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The iranian business culture- and environment

The Iranian business environment
Iran’s economy is dominated by the oil- and gas sector, agriculture and services sectors, and a noticeable state presence in manufacturing and financial services. Economic activity and government revenues to a large extent depend on oil revenues and therefore remain sensitive to the global oil prices.

Iranian authorities have adopted a comprehensive strategy encompassing market-based reforms. The new strategy envisages reforms of state-owned enterprises, the financial and banking sector, and the allocation and management of oil revenues. The strategy aim to shift Iran away from having an oil-dependent economy towards relying on manufacturing, high-tech solutions and bolster a knowledge based economy. This also entails a focus on strengthening innovation and competiveness among private Iranian companies.

Even though the security situation in Iran is stable, in comparison to many of its regional neighbours, the political situation is more volatile. The geopolitical situation of Iran has always caused a combination of political risks and business opportunities. Therefore, please contact the Embassy for any update prior to investment in Iran.

The Iranian business culture and etiquette
The Iranians are a proud people and very conscious about their country’s long history, cultural legacy and many traditions. Beside the country’s great Persian heritage, Iran has throughout its long history been influenced by multiple cultures and political movements.

Prior to the 1979 revolution, Iran had experienced great changes in terms of adopting western viewpoints on women and religion. However, the western values were perceived as a threat to Iran’s Islamic values and traditions by the religious establishment. As a result of the 1979 revolution, the new Islamic Republic of Iran attempted to shelter the country from western values and ideas. Nevertheless, western influence have continued to impact the Iranian business culture, since many key financial leaders and businesspersons have remained in touch with the international community. Iran also has a large diaspora in the US, Canada and Europe, which have remained in touch with family members in Iran and thereby maintained the cultural link between Iran and the West. The Iranian business culture is therefore a mix between traditional, Islamic inspired values and western norms and customs.

It is thus important to stress that there remains a great differences between the Iranian and Danish business culture and etiquette. Even though many Iranians are themselves critical towards the Iranian political system, it is considered impolite if a foreigner presents the same critique of Iran. Further, there is a strong perception in the Iranian public, also among Iranian businesspeople, that western countries have an unfair and unreasonable critical stance towards Iran.
Iranian business relations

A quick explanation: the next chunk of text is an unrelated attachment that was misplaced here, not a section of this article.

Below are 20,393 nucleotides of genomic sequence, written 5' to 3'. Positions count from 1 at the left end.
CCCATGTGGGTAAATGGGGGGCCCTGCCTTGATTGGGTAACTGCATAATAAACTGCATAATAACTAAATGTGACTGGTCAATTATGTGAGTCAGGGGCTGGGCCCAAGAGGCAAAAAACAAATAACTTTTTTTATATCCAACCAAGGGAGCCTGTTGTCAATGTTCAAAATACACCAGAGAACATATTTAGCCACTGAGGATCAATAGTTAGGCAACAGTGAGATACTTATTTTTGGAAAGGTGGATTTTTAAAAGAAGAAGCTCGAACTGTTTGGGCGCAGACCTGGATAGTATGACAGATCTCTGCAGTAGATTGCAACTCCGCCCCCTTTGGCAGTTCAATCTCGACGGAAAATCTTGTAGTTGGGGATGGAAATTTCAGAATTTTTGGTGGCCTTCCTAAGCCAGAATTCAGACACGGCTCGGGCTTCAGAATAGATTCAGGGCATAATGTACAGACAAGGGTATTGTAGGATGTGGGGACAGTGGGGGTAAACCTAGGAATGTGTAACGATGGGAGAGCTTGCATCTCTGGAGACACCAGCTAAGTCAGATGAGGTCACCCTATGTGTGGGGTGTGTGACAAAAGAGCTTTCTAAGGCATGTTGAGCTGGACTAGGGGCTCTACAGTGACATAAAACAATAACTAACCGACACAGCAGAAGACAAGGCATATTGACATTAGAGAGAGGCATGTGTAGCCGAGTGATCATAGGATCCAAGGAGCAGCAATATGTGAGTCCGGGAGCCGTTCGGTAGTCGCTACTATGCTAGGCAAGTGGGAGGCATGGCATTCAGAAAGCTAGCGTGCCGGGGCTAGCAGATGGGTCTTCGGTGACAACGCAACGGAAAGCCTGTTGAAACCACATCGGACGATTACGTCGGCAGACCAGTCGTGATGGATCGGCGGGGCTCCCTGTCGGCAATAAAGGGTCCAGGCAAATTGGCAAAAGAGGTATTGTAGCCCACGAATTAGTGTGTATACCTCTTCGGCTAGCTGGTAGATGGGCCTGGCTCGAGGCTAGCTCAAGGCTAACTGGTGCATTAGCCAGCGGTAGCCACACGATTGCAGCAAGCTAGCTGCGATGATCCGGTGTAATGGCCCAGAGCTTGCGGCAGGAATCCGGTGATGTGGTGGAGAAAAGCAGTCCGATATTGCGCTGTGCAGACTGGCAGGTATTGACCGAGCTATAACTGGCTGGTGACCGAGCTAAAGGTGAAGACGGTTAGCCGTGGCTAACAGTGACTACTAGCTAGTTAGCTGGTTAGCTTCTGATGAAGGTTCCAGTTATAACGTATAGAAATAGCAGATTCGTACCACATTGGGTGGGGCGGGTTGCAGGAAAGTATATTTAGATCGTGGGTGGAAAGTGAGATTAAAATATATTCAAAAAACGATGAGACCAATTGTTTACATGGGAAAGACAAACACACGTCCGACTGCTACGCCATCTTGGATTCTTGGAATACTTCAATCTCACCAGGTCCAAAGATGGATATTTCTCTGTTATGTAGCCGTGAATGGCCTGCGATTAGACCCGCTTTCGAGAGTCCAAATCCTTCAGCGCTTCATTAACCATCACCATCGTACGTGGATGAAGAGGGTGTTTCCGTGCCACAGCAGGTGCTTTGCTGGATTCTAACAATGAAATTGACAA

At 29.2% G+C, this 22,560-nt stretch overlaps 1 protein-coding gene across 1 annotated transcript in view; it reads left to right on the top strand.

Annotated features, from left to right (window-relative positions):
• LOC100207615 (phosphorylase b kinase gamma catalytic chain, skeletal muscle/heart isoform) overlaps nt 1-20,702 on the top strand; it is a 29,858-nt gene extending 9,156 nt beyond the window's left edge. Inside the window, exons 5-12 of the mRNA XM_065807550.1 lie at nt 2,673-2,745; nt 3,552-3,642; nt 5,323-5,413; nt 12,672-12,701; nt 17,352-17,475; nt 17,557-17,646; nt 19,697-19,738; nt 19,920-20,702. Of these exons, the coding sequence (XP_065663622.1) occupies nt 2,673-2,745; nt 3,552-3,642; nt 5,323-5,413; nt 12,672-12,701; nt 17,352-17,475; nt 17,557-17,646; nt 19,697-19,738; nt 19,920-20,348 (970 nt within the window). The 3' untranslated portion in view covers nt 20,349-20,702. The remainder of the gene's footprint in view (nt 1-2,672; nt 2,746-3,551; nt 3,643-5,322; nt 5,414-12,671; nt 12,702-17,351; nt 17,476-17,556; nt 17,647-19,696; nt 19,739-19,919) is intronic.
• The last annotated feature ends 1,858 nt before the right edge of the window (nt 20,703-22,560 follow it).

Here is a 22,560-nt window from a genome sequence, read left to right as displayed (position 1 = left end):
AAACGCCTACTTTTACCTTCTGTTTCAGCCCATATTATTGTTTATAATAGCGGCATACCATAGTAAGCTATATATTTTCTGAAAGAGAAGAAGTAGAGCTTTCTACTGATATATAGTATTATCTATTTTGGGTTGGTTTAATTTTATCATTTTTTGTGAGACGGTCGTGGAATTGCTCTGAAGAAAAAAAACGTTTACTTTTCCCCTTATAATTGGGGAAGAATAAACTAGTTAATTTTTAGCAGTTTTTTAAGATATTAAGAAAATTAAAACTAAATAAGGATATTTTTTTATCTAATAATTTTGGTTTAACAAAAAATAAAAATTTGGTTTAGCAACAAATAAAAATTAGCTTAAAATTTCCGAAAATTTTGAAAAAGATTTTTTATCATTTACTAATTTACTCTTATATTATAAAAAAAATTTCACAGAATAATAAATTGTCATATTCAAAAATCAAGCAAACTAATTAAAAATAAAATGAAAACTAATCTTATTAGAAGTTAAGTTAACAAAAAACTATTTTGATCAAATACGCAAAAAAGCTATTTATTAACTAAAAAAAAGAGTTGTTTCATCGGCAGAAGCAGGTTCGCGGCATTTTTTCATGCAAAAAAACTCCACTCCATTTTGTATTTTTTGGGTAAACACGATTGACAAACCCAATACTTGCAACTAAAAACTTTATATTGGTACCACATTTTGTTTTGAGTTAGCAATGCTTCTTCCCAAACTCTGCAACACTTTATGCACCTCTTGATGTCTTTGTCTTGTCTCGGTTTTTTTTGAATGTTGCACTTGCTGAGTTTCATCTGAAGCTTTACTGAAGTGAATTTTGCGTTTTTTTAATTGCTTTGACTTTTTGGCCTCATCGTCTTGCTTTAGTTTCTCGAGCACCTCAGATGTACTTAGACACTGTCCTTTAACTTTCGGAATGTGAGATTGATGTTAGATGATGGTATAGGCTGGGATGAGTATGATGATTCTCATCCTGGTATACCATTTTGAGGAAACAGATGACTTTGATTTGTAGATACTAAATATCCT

In cases where it is necessary with business contact to an Iranian authority, it is common that the Iranian authority representative is not capable of taking a decision nor signing an agreement at the spot, but merely act as a representative for a complex bureaucracy with a blurred decision-making structure. Contracts and legal or financial documents are normally issued in Farsi with an English translation attached. Business meetings and discussions are increasingly conducted in English, but for some negotiations it is necessary to hire an interpreter.

When arranging meetings or hosting negotiations, delays are common. During negotiations it is not uncommon, that there are attempts of signing ‘oral agreements’, also after the contract has been signed. This factor needs to be taken into account, when negotiating a sales price for a service with an Iranian partner.

Iranian etiquette
A business relation with an Iranian partner is first and foremost based on trust between the partners. The trust is build up through frequent visits and gradual development of the business relation. On a formal level, the Danish partner might need to secure professional assistance to draw up agreements and contracts. In principle, financial or legal disagreements can be solved through a civil court. However, this is a time-consuming and expensive process with an often unpredictable end-result. The Iranian law is complicated and thus does not provide a foreign partner many opportunities to achieve its legal rights.

Iranian culture is characterized by politeness, which from the outside might seem superficial. The politeness is, however, imperative for creating a good dialogue and build trust between the partners and expressions in Farsi are very well received. Further, loud voice and high temper is looked down upon in Iran and should be avoided. As in other Muslim countries, there are certain restriction for dress code and social behaviour, which needs to be followed carefully. Dress code for male business persons are jacket and tie. Except face, hands and feed, women should cover up the whole body.